Teacher tenure is the increasingly controversial form of job protection that public school teachers in all states receive after 1-7 years on the job. As of 2008, 2.3 million teachers have tenure. 

Proponents of tenure argue that it protects teachers from being fired for personal or political reasons, and prevents the firing of experienced teachers to hire less expensive new teachers. They contend that since school administrators grant tenure, neither teachers nor teacher unions should be unfairly blamed for problems with the tenure system.

Opponents of tenure argue that this job protection makes the removal of poorly performing teachers so difficult and costly that most schools end up retaining their bad teachers. They contend that tenure encourages complacency among teachers who do not fear losing their jobs, and that tenure is no longer needed given current laws against job discrimination.


Teacher tenure is the increasingly controversial form of job protection that public school teachers in all states receive after 1-7 years on the job. As of 2008, 2.3 million teachers have tenure. [10]
Proponents of tenure argue that it protects teachers from being fired for personal or political reasons, and prevents the firing of experienced teachers to hire less expensive new teachers. They contend that since school administrators grant tenure, neither teachers nor teacher unions should be unfairly blamed for problems with the tenure system.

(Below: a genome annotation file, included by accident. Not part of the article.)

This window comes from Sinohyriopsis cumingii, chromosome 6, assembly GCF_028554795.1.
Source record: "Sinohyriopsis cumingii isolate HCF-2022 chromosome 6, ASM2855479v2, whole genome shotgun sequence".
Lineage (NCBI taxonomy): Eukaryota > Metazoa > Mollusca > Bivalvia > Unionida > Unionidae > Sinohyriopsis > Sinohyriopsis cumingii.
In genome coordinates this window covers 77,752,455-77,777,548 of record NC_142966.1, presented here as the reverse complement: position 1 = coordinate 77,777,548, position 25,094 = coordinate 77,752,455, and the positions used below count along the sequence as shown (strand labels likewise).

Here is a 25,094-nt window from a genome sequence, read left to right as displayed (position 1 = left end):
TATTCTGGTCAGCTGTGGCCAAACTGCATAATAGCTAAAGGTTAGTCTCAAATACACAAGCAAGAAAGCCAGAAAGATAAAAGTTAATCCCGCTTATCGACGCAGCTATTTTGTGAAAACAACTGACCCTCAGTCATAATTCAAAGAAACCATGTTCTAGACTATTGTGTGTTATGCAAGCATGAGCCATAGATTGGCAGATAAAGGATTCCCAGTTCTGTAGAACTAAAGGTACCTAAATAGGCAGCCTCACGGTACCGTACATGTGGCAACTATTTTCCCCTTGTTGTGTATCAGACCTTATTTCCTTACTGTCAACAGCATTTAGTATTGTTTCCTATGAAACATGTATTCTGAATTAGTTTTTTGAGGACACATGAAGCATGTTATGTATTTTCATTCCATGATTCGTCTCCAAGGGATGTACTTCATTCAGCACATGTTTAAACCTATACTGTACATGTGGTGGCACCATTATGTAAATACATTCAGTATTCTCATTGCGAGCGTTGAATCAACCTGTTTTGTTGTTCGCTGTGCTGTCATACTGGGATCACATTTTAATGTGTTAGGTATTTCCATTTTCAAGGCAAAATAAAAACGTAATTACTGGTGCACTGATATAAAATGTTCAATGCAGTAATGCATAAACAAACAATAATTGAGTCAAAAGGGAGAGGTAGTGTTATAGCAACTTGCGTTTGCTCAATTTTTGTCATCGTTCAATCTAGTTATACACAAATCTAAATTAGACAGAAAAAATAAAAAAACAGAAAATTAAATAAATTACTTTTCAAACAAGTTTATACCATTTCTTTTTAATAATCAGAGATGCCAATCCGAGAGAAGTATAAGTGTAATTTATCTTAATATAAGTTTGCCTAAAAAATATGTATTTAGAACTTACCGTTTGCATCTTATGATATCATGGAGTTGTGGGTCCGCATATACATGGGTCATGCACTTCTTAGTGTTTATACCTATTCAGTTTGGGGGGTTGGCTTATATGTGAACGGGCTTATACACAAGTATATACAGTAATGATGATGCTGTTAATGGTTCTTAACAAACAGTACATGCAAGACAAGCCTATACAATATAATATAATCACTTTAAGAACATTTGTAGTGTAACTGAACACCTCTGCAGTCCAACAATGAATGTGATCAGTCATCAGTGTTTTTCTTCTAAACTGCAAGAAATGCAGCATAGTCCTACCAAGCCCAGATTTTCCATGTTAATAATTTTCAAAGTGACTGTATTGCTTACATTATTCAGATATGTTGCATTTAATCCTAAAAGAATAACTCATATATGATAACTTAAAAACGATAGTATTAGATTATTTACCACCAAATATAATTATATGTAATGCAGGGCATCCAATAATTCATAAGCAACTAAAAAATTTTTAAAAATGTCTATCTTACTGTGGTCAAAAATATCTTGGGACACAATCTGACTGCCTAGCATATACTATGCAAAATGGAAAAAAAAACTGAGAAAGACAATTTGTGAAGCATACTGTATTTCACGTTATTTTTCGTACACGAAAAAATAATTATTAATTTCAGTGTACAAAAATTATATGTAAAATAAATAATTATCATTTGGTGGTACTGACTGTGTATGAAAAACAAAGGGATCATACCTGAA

Opponents of tenure argue that this job protection makes the removal of poorly performing teachers so difficult and costly that most schools end up retaining their bad teachers. They contend that tenure encourages complacency among teachers who do not fear losing their jobs, and that tenure is no longer needed given current laws against job discrimination.
Prior to the introduction of teacher tenure, teachers were often fired for non-work related reasons. Teachers could be dismissed if a new political party took power or if a principal wanted to give jobs to his friends. Calls for special protections for teachers coincided with the women’s suffrage movement and labor struggles during the late 19th century. The National Education Association issued a report in 1885 advocating for public school teachers to receive tenure to protect against political favoritism and discrimination based on gender and race. In 1886, Massachusetts became the first state to pass a pre-college tenure law. [1]When nearly 10,000 teachers arrived in Chicago for the 1887 NEA conference, teacher tenure was one of the main discussion topics. In 1909, New Jersey passed the first comprehensive K-12 tenure law (90 KB)  in the US. Proponents of the teacher tenure law in New Jersey argued that it would attract more qualified teachers and eliminate political favoritism, while opponents warned that tenure would make it more difficult to remove ineffective teachers. [18]


After the Great Depression, teachers began to organize politically in order to receive funding and job protections. [35] Teachers unions negotiated for tenure clauses in their contracts with state and individual school districts. By 1940, 70% of K-12 public school teachers had job protections. [4] In the mid-1950s, the number grew to over 80%. [4]